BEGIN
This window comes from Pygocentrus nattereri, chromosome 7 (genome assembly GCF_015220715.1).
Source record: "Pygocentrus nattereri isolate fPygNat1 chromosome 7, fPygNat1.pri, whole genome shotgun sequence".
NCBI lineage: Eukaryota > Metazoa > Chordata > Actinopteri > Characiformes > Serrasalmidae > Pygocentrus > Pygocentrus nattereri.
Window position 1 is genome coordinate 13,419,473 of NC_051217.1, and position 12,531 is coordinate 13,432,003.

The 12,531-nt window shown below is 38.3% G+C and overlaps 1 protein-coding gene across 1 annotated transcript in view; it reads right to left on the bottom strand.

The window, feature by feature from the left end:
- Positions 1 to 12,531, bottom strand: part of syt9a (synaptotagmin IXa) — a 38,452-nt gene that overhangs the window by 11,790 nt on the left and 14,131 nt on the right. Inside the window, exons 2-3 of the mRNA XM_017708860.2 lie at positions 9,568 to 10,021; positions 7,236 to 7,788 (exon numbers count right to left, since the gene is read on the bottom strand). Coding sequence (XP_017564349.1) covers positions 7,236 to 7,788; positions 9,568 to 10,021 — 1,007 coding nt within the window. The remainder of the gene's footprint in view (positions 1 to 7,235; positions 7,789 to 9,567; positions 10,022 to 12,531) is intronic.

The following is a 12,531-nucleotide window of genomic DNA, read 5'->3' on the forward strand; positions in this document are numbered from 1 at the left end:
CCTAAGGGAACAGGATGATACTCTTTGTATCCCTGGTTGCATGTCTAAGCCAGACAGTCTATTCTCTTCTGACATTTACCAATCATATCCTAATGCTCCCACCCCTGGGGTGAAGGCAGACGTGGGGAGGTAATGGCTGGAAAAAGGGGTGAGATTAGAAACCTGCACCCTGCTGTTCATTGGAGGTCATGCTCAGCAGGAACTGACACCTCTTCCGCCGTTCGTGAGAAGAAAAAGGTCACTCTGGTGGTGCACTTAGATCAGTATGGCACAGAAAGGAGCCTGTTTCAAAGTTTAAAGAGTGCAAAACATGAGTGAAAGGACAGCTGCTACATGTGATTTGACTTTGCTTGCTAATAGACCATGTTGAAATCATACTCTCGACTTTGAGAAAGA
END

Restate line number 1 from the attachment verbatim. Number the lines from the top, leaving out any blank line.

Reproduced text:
This window comes from Pygocentrus nattereri, chromosome 7 (genome assembly GCF_015220715.1).